What temperature does geothermal keep your house?

Geothermal systems, although much more efficient, operate between 100 and 120°F and are not compatible with distribution systems originally designed for much higher temperatures. . No matter what the thermometer on the surface says, temperatures less than 10 feet underground stay at an average of 55 degrees Fahrenheit year round. This is the basis of an unalterable source of energy that can heat your home.

Geothermal heating uses the Earth's latent thermal energy to provide heat without natural gas combustion or electric heating. Don't worry about having to maintain a temperature of 55°F in your home when you install geothermal heating. The system converts geothermal heat so that your home heats reliably even in the coldest climates. Now, the reason the outside temperature doesn't matter is because the loops are deep enough underground that they don't come into contact with frost.

That is, it doesn't matter how cold the ground is during the winter. Anything more than five feet deep on Earth maintains a temperature of 45 to 50 degrees Fahrenheit. That's enough heat for a geothermal heat pump to use effortlessly. In summer, if you use it for cooling, it's still cold enough underground to efficiently cool your home.

If you want to keep your home at 80°F all winter long, it is possible to design a ground-source heat pump system that meets your requirements. Just be sure to tell the designer of your heating system what the temperature of your design is. Instead of a design temperature of 72°F, you want a design temperature of 80°F (or whatever). This may require design changes, such as a larger heat pump or a longer ground circuit.

But it is certainly possible to design such a system. Heating your home with a geothermal system in winter may seem far-fetched to you. Cold weather freezes the ground, raising the question of how much heat can actually be transferred from the ground to your home. The answer is quite a lot.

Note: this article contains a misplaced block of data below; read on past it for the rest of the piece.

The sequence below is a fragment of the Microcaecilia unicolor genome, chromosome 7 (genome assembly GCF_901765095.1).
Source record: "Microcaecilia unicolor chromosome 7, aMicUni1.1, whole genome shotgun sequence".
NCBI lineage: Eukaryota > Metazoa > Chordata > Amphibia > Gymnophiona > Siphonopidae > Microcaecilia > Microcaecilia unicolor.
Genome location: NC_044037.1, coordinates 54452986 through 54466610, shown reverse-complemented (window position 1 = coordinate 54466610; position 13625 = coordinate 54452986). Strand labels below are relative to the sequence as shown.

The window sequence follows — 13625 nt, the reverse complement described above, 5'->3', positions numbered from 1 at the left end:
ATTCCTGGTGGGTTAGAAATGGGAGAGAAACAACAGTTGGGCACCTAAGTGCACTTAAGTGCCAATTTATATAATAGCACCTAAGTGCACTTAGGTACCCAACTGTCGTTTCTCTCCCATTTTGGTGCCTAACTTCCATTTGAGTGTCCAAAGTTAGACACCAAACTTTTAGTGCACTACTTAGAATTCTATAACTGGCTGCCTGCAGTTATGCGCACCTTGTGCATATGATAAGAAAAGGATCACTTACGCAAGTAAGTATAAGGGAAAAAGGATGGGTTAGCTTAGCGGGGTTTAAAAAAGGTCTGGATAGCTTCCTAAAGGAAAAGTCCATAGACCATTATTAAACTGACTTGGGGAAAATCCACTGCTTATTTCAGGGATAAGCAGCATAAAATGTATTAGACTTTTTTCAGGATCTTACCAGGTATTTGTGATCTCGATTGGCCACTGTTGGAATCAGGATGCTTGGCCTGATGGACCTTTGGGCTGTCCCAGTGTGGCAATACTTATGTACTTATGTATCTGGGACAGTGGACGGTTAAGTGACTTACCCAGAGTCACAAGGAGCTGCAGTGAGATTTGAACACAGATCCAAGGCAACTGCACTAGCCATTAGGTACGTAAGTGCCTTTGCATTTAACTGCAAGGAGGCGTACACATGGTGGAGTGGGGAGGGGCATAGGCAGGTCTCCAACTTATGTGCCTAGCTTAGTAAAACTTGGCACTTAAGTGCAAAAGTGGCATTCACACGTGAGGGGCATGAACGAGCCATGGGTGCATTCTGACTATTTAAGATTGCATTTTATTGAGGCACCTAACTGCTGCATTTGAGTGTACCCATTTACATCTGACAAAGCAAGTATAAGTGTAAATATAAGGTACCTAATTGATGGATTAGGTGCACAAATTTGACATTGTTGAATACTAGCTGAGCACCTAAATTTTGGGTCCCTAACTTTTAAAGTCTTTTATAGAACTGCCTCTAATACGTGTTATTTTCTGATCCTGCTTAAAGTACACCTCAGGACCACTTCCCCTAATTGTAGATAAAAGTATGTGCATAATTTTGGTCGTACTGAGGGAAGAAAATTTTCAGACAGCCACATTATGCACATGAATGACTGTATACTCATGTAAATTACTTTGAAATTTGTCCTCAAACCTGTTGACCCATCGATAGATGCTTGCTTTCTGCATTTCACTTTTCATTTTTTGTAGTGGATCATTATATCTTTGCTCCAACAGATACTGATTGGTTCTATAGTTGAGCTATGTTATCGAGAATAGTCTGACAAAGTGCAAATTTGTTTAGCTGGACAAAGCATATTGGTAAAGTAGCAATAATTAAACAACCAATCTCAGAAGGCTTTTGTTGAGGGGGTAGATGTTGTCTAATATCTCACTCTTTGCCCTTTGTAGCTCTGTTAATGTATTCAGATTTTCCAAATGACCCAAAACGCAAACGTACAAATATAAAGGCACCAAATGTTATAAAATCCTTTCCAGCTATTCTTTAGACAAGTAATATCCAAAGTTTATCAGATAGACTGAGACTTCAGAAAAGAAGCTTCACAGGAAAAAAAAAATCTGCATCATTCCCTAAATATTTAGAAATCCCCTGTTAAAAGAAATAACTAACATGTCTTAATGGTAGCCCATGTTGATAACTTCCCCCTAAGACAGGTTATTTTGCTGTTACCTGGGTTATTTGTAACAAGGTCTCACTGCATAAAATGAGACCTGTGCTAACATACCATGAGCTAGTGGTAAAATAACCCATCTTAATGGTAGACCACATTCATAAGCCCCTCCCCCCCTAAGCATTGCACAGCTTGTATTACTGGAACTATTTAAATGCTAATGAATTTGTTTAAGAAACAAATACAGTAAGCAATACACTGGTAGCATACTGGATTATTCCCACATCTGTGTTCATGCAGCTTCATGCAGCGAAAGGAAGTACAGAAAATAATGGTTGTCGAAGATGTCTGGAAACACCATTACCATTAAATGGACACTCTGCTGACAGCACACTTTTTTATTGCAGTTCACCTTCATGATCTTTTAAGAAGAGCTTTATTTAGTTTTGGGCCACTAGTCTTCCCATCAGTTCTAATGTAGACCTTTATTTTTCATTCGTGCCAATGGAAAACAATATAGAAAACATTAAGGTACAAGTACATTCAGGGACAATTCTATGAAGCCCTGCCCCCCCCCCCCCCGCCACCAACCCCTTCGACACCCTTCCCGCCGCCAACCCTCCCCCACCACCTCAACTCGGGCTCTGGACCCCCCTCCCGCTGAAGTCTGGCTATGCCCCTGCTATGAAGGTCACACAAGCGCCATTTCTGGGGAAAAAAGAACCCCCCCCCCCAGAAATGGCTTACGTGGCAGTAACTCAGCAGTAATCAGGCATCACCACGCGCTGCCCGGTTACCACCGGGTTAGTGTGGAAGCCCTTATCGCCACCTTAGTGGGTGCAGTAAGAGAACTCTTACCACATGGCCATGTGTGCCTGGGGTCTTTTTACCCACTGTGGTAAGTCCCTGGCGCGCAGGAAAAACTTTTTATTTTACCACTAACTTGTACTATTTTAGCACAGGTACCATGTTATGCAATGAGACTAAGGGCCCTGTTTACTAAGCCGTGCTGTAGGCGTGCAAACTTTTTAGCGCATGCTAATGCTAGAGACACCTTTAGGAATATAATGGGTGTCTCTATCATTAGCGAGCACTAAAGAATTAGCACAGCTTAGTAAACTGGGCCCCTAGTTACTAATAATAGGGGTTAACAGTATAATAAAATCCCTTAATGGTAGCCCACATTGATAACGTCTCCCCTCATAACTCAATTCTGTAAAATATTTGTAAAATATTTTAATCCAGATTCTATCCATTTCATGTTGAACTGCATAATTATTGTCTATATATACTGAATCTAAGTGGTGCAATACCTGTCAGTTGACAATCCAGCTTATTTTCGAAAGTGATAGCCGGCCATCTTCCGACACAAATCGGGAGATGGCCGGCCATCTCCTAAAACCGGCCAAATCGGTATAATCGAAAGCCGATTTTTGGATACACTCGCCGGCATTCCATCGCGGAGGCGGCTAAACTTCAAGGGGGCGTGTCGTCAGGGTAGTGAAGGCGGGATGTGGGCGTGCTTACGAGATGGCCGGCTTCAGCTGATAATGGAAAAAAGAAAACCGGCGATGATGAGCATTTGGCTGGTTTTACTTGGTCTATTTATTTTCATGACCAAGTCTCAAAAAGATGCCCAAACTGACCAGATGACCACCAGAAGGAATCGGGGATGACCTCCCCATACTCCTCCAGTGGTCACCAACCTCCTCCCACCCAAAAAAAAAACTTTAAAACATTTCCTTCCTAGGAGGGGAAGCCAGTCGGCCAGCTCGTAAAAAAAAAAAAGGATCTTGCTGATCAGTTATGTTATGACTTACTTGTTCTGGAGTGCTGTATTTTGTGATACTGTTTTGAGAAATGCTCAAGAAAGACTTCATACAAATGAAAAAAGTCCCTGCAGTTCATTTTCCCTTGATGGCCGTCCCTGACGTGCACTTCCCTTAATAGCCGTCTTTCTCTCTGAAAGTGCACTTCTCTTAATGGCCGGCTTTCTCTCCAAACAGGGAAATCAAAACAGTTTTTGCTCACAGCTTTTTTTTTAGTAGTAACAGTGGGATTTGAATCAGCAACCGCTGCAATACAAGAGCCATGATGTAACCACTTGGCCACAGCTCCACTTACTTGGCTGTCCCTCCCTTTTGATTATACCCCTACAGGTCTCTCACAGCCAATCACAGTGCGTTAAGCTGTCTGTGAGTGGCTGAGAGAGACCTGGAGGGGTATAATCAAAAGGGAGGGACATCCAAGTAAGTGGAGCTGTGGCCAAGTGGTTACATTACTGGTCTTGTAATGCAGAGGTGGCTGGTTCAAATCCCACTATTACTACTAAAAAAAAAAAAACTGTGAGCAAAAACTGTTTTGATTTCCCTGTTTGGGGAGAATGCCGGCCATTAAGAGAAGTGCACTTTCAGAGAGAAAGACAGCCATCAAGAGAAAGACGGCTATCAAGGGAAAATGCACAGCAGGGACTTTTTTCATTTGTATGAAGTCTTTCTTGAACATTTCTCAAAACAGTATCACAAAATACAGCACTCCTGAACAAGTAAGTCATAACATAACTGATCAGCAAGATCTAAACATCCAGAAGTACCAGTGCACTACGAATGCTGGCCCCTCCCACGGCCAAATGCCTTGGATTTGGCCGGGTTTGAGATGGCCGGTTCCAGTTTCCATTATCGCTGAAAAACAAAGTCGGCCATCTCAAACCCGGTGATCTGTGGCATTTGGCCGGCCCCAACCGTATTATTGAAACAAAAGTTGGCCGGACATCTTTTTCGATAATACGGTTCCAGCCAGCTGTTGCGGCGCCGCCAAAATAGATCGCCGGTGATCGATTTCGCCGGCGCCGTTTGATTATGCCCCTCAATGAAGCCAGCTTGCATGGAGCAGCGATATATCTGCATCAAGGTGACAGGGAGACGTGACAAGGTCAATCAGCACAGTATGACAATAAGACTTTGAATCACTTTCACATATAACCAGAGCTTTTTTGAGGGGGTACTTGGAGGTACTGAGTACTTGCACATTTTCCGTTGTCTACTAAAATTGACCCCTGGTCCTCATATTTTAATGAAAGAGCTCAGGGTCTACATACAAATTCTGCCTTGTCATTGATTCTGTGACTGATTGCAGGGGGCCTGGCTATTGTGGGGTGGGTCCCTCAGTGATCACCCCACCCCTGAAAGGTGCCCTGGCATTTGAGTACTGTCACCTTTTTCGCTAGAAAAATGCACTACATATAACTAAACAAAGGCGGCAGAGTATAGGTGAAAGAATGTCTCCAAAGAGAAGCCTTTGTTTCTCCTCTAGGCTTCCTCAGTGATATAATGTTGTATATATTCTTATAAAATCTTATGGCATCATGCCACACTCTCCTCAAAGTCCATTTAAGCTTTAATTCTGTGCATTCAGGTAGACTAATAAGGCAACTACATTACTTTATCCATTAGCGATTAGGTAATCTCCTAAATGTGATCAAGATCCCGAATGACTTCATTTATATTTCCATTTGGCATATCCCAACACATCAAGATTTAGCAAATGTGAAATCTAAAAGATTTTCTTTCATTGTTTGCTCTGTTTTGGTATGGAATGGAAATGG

Low outdoor temperatures and frozen ground have no impact on a geothermal system. Just a few meters below the surface, the Earth maintains an almost constant temperature of approximately 55 degrees Fahrenheit. This temperature is more than enough for a geothermal heat pump to transfer heat from the subsurface and keep your home comfortable. The geothermal heat pump transfers heat to the outside floor.

The temperature underground, which is maintained at about 50 degrees Fahrenheit on average, cools the coolant and returns cold air indoors. This method provides energy-efficient comfort because you rely less on electricity to cool your home. Fortunately, homeowners with a geothermal heat pump installed are more than well equipped to withstand a harsh winter. Depending on the location and size of your home, geothermal operating costs could be 20 to 70% lower than those of conventional heating and cooling technology.

In addition to setting a single set point for your geothermal unit, the installer must also ensure that the thermostat is programmed to remain in a heating stage until it reaches the desired temperature in the home. However, a heat pump must work harder to extract enough heat from the outside when the temperature is extremely cold. The money you'll save on energy bills by installing a geothermal heat pump is well worth the cost of the installation. If you are planning a new construction or a home remodel, a consultation with us about geothermal heating could reduce utility bills for years to come.

When temperatures drop to around 30 degrees, air-source heat pumps begin to lose efficiency and heating capacity. The heat pump of a geothermal system never has to deal with temperatures close to the range when the results begin to decline. Despite their misleading name, geothermal heat pumps guarantee that you'll stay cool in the hot summer months and save you money on energy costs. In addition to all the other details, this geothermal heat pump comes equipped with a dehumidifier, which will make a difference in humid Virginia summers.

The slight variations in interior temperature experienced when an oven waits for the thermostat to activate the heat are absent in geothermal energy. .

Aria Lavoie
Aria Lavoie

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